You may be entitled to a fair rent if your tenancy began before 15 January 1989.
What is a fair rent
A fair rent is lower than the market rent that most private tenants pay.
Regulated tenants are the only private tenants entitled to a fair rent.
You probably have a regulated tenancy if you pay rent to a private landlord and your tenancy started before 15 January 1989.
A rent officer at the Valuation Office Agency (VOA) will set the maximum rent your landlord can charge.
How a fair rent can be increased
If your landlord wants to increase the rent, they have to apply to the VOA for a new fair rent to be registered.
They can only do this every 2 years.
You can also apply to register a fair rent on the property. You may need to do this if there is a dispute with your landlord, for example if they argue you are not a regulated tenant.
Once the rent officer at the VOA registers a new fair rent, your landlord must give you written notice on a special form before you have to pay the new amount.
What the rent officer will look at
The rent officer will take into account:
- the location
- the condition of the property
- who is responsible for repairs
- any furniture provided by your landlord
- any improvements made by your landlord
The rent officer must ignore any improvements you have made. They won't take your circumstances into account, for example if you have a low income.
What to do if you disagree
You can challenge the rent officer’s decision if you think the increase is too high.
You need to write to the rent officer to object within 28 days of receiving the decision.
The rent officer will then pass this to the first tier tribunal. The tribunal will arrange a hearing to decide what the rent should be. Both you and your landlord can attend.
Decide if it's worth challenging
The tribunal could decide the rent should be higher than the amount set by the rent officer.
Before you appeal, check the fair rent register to see how much fair rents are for similar properties in your area.
Appealing a tribunal decision
You may be able to challenge a first tier tribunal decision by appealing to the upper tribunal.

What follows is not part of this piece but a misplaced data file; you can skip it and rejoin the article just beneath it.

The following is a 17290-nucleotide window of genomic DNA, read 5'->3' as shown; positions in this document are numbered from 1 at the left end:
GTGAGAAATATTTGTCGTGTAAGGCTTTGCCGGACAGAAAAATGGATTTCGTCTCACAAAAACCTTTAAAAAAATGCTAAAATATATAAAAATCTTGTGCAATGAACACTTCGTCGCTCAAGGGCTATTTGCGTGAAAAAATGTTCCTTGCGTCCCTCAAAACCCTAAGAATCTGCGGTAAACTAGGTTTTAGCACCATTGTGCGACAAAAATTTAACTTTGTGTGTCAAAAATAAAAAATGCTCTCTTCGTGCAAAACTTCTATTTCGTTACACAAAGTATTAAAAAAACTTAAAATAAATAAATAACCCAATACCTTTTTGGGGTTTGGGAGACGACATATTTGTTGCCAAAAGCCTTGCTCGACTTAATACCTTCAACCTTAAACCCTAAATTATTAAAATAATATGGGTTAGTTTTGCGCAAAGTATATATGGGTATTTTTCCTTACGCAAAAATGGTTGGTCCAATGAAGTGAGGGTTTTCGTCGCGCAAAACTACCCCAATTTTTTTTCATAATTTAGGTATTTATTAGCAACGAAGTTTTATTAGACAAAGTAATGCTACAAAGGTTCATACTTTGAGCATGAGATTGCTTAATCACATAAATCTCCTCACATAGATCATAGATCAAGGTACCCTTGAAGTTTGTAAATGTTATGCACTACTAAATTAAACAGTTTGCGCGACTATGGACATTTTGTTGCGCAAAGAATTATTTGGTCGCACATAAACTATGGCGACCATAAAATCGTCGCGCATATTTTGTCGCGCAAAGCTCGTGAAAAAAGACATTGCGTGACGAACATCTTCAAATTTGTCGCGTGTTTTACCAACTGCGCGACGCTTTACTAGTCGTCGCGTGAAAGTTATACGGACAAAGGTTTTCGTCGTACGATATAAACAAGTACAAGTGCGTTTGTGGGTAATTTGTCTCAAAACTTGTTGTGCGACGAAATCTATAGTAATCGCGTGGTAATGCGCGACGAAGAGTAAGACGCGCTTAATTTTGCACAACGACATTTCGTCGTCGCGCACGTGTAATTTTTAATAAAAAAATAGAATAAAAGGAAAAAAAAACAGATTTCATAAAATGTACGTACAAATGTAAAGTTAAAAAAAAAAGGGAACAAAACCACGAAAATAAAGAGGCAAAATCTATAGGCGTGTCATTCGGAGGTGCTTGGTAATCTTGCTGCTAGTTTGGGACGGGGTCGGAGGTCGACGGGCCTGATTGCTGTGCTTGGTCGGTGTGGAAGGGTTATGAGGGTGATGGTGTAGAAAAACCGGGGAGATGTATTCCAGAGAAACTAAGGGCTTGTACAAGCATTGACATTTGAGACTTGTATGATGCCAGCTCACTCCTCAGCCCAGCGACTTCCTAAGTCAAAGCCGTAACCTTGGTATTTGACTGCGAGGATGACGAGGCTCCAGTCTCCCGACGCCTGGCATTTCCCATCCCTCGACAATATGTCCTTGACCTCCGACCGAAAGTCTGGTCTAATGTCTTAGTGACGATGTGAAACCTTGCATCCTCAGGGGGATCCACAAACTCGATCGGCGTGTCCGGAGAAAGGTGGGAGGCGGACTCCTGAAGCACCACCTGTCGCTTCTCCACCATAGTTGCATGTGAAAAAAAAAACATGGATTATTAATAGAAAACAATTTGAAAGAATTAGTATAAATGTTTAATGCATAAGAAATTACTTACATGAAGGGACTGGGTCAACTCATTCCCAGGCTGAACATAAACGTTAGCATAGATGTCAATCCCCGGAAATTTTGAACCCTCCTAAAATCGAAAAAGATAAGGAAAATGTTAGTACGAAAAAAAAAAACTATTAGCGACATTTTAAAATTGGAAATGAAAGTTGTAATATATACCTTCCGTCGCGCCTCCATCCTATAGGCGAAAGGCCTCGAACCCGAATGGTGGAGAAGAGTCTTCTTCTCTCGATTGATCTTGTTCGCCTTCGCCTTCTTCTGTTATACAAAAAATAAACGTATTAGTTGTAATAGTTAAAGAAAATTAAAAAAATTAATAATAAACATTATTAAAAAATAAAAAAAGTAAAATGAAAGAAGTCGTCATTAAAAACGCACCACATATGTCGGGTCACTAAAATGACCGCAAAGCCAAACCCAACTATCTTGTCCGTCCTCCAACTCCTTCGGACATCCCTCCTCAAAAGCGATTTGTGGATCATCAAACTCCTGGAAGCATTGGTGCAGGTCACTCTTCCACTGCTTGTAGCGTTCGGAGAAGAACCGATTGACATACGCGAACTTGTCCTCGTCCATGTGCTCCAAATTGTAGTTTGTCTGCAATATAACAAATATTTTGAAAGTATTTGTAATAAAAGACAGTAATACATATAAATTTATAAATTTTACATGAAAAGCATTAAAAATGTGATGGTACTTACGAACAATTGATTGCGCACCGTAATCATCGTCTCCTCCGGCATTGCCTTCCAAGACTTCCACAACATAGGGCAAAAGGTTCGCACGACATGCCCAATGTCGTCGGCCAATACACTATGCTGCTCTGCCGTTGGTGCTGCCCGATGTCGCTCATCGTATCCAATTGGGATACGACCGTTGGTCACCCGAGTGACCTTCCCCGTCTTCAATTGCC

You’ll normally need specialist advice to do this. There's no legal aid available for this.
Get help to pay the increase
A rent increase counts as a change in circumstances if you get housing benefit or universal credit.
Report the rent increase through either:
Provide evidence such as a notice of the increase or a letter from your landlord.
Your benefit won't increase if you get universal credit and the new rent is higher than the local housing allowance (LHA) rate you're entitled to.
You can apply for a discretionary housing payment (DHP) if universal credit doesn't cover the increase.
If your landlord dies or the property is sold
Your regulated tenancy continues if there's a change of landlord. This is sometimes called being a ‘sitting tenant.’
Your fair rent is normally binding on the new landlord.
They must follow the same process if they want to increase your fair rent.
If the type of tenancy changes
You're no longer entitled to a fair rent if there's a change to the type of tenancy.
If you die and a family member who is not your partner inherits the tenancy, it will normally become an assured tenancy.
The landlord can increase the rent in a different way. They will probably start charging a market rent.
Your tenancy type won't change just because you sign a new agreement. You're still a regulated tenant entitled to a fair rent if you've rented the property since before 15 January 1989.
Last updated 28 November 2019 | © Shelter
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